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Mechanical Switch Deep Dive - Varmilo EC V2

20 Dec 2021


Computer Lounge is stocking a new range of Varmilo mechanical gaming keyboards featuring Varmilo's in-house designed EC V2 switches to enhance your gaming and typing experience!


There are 4 variants of Varmilo mechanical switches that we will be exploring today - Daisy, Ivy, Rose, and Sakura. The EC in the name of these switches stands for electrostatic capacitive, something that we will look into a little later on. As a TLDR, Varmilo EC switches are built to improve upon the industry standard Cherry MX mechanical switches with increased lifespan, smoothness and a generally better feeling typing experience overall.


Electrostatic Capacitive (EC) Switch Design

Many of you will be wondering what an electrostatic capacitive switch is, what is different compared to a regular mechanical switch, and of course why you would want to buy a keyboard with EC switches over typical Cherry MX switches.


Most of the components which make up an EC switch are exactly the same as a regular Cherry MX switch. They still have a stem, housing, spring, slider and contact leaves, and are compatible with keycaps and keycap sets that have traditional Cherry MX mounting. The difference between a Cherry MX switch and a Varmilo EC switch is the method of registering a keystroke.


A Cherry MX switch registers a keystroke when the slider is pressed down enough for the metal contacts to physically touch. EC switches use electrostatic capacitance to register keystrokes. As the switch is pressed, the contacts come into close proximity. There is an electric field between the contacts, and as the switch moves this field is disrupted, causing a change in electrostatic capacitance. This change is measured, and a keystroke is registered when a certain value of electrostatic capacitance is reached.


Advantages of an EC V2 Switch

Because there is no physical contact between the leaves in an EC switch, there is no wear and tear on the leaves over time like in a Cherry MX or other traditional mechanical switch. This also means that over time, EC switches should have better resistance to wear and tear from dust, spills and other particles causing issues with registering keystrokes.


Varmilo EC V2 switches are also designed to have a faster response time compared to traditional mechanical switches. This is due to the nature of the scanning process in keyboards with EC switches - there is less scanning required compared to traditional switches to detect accidental keypresses and noise in the keystroke registering process.


Varmilo keyboards with EC V2 switches are designed specifically to have a better typing experience overall compared to conventional switches. Generally speaking, EC V2 switches tend to have a less ‘scratchy’ feeling (more smooth) than a standard mechanical switch, less wobble in the stem and housing, and high quality materials for components like the spring which all contribute to the switches improving your gaming and typing experience.





Varmilo Ivy EC V2

The Ivy V2 switch is the only one in the EC V2 family from Varmilo that falls under the ‘clicky switch’ class. It produces a clean crisp click when pressed, and has a 50g actuation force with a 60g tactile force. This is most comparable to a Cherry MX Blue switch or other equivalent. They can be described as a ‘durable’ switch which requires a moderate amount of force to actuate. If you are a user who likes the mechanical ‘click’ sound when typing on your keyboard, and enjoy the tactile feedback with each keystroke then a keyboard with EC Ivy V2 switches might be the right option for you.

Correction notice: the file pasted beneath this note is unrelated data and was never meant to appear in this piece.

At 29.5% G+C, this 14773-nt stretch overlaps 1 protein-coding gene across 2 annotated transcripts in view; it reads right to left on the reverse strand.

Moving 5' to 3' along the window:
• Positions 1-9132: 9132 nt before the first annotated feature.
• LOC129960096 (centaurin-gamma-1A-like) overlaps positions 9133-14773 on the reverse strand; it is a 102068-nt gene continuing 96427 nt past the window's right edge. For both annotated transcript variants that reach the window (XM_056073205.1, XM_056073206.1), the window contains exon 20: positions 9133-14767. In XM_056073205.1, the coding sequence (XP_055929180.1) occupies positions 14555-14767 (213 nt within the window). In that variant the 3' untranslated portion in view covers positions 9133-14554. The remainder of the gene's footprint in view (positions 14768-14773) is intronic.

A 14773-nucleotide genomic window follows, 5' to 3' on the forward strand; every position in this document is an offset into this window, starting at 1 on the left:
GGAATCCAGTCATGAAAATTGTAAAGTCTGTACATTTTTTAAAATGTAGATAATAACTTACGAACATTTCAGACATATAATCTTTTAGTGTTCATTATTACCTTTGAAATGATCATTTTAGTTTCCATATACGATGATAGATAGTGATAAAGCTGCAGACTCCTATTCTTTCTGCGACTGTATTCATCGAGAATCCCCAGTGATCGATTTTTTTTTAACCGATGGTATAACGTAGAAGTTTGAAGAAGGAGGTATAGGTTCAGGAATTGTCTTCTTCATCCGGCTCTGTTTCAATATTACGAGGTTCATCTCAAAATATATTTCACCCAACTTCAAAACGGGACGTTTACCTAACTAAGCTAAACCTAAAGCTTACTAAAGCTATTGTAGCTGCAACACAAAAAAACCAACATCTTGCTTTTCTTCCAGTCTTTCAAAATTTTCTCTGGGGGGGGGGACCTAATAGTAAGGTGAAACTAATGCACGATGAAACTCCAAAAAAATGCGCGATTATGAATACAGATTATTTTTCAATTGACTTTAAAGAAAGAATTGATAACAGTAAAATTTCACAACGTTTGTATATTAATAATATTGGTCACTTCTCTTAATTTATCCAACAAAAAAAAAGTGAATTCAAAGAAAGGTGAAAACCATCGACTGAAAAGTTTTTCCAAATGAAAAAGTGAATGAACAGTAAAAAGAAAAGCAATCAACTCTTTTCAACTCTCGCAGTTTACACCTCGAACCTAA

Varmilo Rose EC V2

The Rose EC V2 is the first out of 3 linear switches in the EC V2 family. It features an actuation force of 55g - this is considered to be a heavy switch in the realm of linear switches. It is heavier than a Cherry MX Red switch but lighter than a Cherry MX Black switch which makes it a good middle ground for users who find the 60g actuation force of a Cherry MX Black a little too much but still prefer the heavier force required compared to a Cherry MX Red. Heavier switches are good for users who tend to make more mistakes when typing with lighter switches and accidental keypresses. Because it is a linear switch, it is also good for office use as it makes less noise than a tactile clicky switch.






Varmilo Sakura EC V2

The Sakura EC V2 is a 45g linear switch, the middle in the EC V2 linear switches in terms of actuation force. This puts it up against the Cherry MX Red and Cherry MX Speed Silver. If you play games which require multiple quick keypresses or high APM then this is perfect. Again like the Rose EC V2, because it is a linear switch it is suitable for office use without any audio feedback.






Varmilo Daisy EC V2

The Daisy EC V2 is the lightest of the 3 linear EC V2 switches which Varmilo is offering. It has an actuation force of 35g which is lighter than a Cherry MX Red or Speed Silver, so if you are looking for pure speed when playing games then the Daisy EC V2 is what you want to be looking for. Because the switch is so light, it can also reduce fatigue when typing or gaming for long periods of time.


With all the variants of EC V2 switches available, it's likely that there will be a switch suited to your preference! Check out some of the different Varmilo keyboards we stock below, or if you would like to get a feel for some mechanical switches to get a better idea of how the switches feel when typing then head to our showroom and try out our mechanical switch tester or the Varmilo keyboards we have on display!


Author:

Computer Lounge